Remember that our patients frequently feel a lack of control

I recently went to an “admitted student day” with my eldest son at the university he plans to attend in the fall.  On our campus tour, our guide pointed out a block on the ground in the center of campus (which incorporates a symbol of the university) that no one steps on because “stepping on it will cause you to fail your first exam.”  In the winter, it is the first spot to be shoveled out after it snows so that no one inadvertently steps on it.

There is no evidence whatsoever that there is any element of truth to the story.  Of course, it’s difficult to do a double-blind, placebo-controlled study, but perhaps it could be done with blindfolded students in thick, rubber-soled shoes, taken in zig-zag-y paths either around or on top of the block, prior to their first exams.  But I would think that only those disinclined to believe such stories in the first place would participate in the study, since no one would want to fail an exam if they stepped where they believe they shouldn’t step.  The not-stepping-on-the-square is different than protecting the symbol from spray paint or other vandalism by rival colleges.  And people wear this symbol on their socks (which get stepped on, obviously) and on the seats of pajama pants (which get sat on), so the not-stepping-on-it isn’t really out of respect for the symbol.  It honestly stems from fear and discomfort arising from a superstitious story.

A remarkable number of otherwise critically-thinking individuals choose to participate in this superstitious behavior.  Many who do so say that even though they don’t really believe the story, “it couldn’t hurt.”

But that kind of thinking and behavior can hurt.  It ingrains a habit of following superstition and kowtowing to irrational fears  Of ignoring fact.  Of ignoring evidence.  Of ignoring science.  And then people make excuses for the superstitious behavior and try to rationalize it: “I just felt like I shouldn’t step on it,” or “I did it out of respect to people who believed it.”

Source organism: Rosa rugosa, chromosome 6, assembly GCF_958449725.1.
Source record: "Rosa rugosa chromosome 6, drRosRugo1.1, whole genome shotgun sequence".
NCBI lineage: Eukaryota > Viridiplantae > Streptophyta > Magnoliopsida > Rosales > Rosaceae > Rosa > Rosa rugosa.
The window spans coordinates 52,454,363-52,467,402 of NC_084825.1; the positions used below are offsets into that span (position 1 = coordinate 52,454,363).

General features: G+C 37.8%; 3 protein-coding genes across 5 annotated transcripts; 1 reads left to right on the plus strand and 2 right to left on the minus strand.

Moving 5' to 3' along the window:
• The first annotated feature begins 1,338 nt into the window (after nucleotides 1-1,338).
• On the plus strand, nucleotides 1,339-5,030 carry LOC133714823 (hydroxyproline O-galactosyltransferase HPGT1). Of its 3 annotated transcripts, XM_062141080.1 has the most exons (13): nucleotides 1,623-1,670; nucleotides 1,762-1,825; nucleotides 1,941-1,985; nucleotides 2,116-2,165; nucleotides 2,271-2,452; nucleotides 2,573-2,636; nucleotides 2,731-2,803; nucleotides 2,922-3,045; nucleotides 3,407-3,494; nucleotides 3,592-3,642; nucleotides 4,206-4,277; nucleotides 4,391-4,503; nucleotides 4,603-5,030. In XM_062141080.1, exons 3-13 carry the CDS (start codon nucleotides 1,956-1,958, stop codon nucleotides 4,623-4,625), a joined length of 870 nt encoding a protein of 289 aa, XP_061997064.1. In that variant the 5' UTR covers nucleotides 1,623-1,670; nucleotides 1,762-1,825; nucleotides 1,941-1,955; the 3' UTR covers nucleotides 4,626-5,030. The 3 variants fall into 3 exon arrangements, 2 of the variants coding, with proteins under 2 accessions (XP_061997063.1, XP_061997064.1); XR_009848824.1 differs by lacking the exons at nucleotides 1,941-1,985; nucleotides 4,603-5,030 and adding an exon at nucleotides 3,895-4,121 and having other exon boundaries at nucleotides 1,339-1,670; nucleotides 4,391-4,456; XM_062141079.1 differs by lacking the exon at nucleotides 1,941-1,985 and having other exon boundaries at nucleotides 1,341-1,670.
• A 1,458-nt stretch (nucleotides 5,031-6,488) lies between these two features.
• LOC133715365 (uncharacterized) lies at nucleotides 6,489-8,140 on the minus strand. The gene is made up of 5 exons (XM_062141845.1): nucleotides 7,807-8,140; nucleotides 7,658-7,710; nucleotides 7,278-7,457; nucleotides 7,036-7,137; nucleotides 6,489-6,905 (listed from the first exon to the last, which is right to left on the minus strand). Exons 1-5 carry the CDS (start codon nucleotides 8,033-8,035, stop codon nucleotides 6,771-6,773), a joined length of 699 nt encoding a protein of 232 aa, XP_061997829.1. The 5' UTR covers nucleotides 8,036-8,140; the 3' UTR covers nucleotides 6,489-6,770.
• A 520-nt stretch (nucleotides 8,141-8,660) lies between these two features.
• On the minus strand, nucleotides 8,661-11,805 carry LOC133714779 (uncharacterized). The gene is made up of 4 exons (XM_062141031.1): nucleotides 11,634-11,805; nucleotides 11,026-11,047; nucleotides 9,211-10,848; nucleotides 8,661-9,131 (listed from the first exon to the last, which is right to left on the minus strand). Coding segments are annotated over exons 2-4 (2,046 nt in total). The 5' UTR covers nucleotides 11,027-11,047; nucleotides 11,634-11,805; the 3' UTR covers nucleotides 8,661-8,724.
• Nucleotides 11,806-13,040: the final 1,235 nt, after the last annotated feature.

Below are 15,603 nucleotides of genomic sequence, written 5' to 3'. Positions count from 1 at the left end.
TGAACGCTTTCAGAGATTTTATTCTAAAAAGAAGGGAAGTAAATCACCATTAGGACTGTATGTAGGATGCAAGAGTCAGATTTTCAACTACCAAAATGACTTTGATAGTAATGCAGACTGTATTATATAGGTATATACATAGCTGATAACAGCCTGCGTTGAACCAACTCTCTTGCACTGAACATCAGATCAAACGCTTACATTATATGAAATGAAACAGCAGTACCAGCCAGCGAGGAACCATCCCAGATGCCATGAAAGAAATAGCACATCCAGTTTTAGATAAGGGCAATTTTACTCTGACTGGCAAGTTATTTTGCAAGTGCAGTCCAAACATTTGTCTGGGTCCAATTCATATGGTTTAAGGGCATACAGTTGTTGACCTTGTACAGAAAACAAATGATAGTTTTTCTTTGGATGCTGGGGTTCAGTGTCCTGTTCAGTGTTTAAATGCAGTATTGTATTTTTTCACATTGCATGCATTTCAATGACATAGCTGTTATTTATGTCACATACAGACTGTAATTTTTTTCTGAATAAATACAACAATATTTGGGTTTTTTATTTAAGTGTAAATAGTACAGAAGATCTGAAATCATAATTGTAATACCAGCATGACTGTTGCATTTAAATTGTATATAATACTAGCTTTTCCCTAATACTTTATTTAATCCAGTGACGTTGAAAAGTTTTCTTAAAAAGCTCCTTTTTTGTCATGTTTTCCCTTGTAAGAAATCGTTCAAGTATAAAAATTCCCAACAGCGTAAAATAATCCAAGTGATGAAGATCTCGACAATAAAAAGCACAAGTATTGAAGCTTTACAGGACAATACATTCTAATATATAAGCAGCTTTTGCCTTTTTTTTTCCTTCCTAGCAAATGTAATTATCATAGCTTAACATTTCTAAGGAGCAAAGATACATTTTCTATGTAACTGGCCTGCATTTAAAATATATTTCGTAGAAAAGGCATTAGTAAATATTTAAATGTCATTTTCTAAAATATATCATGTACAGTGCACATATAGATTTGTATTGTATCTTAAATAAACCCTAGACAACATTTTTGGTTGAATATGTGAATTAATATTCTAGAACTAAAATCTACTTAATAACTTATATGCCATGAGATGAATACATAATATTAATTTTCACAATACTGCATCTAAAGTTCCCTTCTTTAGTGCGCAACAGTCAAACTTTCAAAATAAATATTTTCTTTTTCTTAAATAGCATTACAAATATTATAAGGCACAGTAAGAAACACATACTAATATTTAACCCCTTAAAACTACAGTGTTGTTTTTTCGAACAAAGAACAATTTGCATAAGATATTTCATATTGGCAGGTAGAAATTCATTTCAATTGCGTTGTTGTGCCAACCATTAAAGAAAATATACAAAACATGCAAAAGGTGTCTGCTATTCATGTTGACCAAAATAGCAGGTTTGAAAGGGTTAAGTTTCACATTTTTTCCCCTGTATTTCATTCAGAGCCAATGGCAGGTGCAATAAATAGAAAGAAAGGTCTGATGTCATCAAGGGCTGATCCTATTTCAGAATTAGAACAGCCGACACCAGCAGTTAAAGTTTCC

Full disclosure: I hold an undergraduate degree from this particular institution of higher learning.  And I remember walking on the block.  On purpose.  Before my first exam.  Because I did not want to have to worry about having to focus on where I stepped, and I knew that if I gave in to the story at the beginning, then I would end up becoming a slave to the superstitious behavior.  And I did not fail my exam.  But I remember feeling uncomfortable each time I stepped there (which I did frequently over my years in attendance, purposefully).

I want to explore that discomfort.  Again, I really don’t think it’s a “respect for the symbol” issue, as I and my schoolmates never had any problem stepping on, sitting on, or eating over any other versions of that symbol.  I have no doubt that if the story were “step on it and you’ll get an ‘A’ on your next exam,” that it would be the most trampled upon spot on campus.  Or that if the “don’t step on” spot were 3 feet to the northeast of the block, that the northeast nondescript area would be avoided.  My unease really was a bit of a sense of fear.  That I was doing something “wrong” that somehow tempted fate.

Never mind the fact that I understood very well that attending classes, doing the reading, doing the problem sets, asking questions when I didn’t understand something, and studying were the factors which would determine my grades on my exams.  These factors have a proven, cause-and-effect correlation with exam performance.  I know that.  And I knew that then.  And yet the unease …